While many of us have difficulty with change, as a leader in a company, you must help your employees deal with change by your example. Consciously or not, they will follow what you do, and your acceptance of such matters will determine whether they accept that change willingly or grudgingly.
- Keep the channels of communication open. One of the biggest concerns employees have when it comes to change involves a lack of knowledge. At any organization, when the hint of changes to come begin floating around the building, it leads to worry, rumors, potential misinformation and frustration at being fed updates a piece at a time. If and when changes arise, keep employees informed regularly. This will also help foster solid relationships: A leader who keeps their employees in the loop about what’s to come shows a level of trust they will receive in return, as well as employees ready and far more willing to embrace the changes.
- Remember who gets affected by change. Major reshapes will touch the daily lives of those at every level, and often those on the front lines will feel those effects most significantly. So, bear them in mind as you make your changes, soliciting their input as you go. Have you ever seen the show Undercover Boss? Often the person making major adjustments to the workforce doesn’t know what works and what doesn’t until they get input from those at the mid-level. As a leader, you need to recognize how much change will affect all your employees, and to what extent.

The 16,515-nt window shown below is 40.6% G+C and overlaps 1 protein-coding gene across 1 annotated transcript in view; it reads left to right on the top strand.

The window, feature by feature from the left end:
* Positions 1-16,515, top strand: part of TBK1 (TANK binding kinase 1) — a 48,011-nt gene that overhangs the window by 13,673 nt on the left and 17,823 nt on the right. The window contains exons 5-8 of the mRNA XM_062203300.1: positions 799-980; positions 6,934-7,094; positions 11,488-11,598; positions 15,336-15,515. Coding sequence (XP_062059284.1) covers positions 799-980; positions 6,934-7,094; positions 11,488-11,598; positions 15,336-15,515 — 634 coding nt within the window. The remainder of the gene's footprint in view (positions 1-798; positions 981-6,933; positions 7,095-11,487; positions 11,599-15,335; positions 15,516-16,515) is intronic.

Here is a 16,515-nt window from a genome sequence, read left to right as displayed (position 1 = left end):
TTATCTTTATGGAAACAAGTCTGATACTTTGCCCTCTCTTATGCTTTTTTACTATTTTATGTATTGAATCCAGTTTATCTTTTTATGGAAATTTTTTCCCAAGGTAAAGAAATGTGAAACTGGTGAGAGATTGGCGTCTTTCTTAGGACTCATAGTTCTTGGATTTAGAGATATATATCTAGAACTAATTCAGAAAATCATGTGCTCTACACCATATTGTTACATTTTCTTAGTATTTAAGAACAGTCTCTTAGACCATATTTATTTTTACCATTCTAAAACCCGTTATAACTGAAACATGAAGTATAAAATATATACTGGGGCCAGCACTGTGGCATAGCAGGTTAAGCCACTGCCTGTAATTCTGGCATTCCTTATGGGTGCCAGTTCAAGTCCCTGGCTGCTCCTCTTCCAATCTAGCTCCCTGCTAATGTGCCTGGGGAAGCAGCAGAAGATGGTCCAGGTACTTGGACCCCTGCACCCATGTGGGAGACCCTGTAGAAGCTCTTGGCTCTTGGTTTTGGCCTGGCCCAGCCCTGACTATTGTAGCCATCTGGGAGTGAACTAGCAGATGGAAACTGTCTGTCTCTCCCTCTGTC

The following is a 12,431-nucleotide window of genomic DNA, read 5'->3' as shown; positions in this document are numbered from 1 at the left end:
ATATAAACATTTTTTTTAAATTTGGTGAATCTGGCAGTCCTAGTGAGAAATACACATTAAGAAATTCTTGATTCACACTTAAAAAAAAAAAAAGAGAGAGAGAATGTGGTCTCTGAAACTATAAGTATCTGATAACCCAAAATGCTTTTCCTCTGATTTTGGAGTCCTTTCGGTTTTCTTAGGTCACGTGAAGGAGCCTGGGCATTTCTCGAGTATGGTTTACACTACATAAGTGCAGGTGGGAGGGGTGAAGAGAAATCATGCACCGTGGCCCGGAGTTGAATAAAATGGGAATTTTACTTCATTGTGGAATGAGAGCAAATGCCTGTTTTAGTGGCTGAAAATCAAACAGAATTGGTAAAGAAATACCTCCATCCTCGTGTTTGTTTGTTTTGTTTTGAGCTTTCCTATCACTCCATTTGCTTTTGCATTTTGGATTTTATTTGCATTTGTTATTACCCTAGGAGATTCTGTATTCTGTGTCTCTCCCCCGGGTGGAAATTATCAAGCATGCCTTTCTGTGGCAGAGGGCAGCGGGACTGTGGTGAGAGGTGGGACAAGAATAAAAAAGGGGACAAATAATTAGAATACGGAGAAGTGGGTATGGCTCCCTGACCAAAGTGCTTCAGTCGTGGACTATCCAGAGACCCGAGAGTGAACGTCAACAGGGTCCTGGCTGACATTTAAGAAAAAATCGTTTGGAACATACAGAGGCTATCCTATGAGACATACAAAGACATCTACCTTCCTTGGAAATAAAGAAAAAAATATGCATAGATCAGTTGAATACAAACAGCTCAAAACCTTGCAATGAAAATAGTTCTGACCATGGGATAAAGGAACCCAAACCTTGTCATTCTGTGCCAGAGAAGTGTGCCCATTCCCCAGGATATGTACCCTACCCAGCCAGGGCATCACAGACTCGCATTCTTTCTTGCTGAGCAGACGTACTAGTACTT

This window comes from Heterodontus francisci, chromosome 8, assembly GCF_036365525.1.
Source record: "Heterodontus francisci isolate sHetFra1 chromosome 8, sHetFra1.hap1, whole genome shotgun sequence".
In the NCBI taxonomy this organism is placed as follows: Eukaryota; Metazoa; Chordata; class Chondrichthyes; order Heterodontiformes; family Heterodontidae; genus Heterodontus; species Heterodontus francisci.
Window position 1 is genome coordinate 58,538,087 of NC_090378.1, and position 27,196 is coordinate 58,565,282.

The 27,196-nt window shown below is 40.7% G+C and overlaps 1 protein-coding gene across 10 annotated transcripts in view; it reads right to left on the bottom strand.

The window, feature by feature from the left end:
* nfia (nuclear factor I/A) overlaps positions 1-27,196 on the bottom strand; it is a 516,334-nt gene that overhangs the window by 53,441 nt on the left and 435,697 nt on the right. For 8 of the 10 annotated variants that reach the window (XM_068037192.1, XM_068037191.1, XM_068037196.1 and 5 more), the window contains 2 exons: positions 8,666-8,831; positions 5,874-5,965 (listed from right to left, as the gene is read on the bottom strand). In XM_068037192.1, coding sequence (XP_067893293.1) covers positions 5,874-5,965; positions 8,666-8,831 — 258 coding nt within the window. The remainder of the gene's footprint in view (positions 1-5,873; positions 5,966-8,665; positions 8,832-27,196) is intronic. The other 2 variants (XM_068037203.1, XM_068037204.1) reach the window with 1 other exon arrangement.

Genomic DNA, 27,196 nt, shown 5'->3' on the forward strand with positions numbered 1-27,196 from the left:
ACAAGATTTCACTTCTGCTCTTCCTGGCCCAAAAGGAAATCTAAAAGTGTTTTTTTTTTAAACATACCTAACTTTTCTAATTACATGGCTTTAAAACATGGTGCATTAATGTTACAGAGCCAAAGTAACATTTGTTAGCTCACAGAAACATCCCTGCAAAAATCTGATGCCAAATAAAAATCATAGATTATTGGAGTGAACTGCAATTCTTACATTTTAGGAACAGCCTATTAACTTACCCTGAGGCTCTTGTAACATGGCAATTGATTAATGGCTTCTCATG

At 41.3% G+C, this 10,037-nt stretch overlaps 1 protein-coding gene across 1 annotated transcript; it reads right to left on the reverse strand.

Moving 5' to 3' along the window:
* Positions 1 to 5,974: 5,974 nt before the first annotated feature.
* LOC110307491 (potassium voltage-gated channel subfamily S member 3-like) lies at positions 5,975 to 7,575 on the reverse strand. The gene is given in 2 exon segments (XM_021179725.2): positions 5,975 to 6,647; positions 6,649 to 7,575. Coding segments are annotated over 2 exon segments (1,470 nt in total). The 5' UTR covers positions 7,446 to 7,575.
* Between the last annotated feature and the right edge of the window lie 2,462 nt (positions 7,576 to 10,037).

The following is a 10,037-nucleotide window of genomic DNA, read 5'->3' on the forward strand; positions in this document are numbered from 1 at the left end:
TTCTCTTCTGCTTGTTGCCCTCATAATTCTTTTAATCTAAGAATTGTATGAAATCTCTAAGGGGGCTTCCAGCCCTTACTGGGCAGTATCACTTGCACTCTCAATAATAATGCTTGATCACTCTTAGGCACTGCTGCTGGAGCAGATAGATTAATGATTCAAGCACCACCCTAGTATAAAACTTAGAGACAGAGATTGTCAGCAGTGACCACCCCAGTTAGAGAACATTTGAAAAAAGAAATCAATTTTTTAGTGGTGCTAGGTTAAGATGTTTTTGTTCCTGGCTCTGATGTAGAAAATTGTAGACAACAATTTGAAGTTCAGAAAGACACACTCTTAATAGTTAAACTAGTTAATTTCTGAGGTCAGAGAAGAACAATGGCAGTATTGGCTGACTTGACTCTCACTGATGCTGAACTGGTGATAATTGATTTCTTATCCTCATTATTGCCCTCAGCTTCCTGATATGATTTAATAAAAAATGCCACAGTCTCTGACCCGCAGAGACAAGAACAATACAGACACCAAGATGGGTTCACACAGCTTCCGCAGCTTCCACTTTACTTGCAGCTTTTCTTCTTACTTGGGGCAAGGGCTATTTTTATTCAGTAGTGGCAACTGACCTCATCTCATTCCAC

- Seek out the unofficial leaders. At every level within the company, someone emerges as a sort of informal leader whom others follow or go to for advice. You have the Motivators (those who keep others upbeat and make them take pride in their work), the Keepers of Culture (those who have been at the company for a while and really know what’s going on when it comes to the inner workings) and the Change Champions (those who understand why change is important and help others feel positively about it as well). Walk around the office and have conversations with employees to figure out who these people are, then solicit their help in making transitions.
As a leader, your decisions on how to include your employees in change will demonstrate the kind of leader you are. Do you make change from on high, deciding what’s best without consulting those whom it will affect most, or do you get to know your employees well enough to involve them in the process? To find employees who will help you transition through your next big change, partner with the recruiting professionals at PrideStaff Thousand Oaks Ventura County.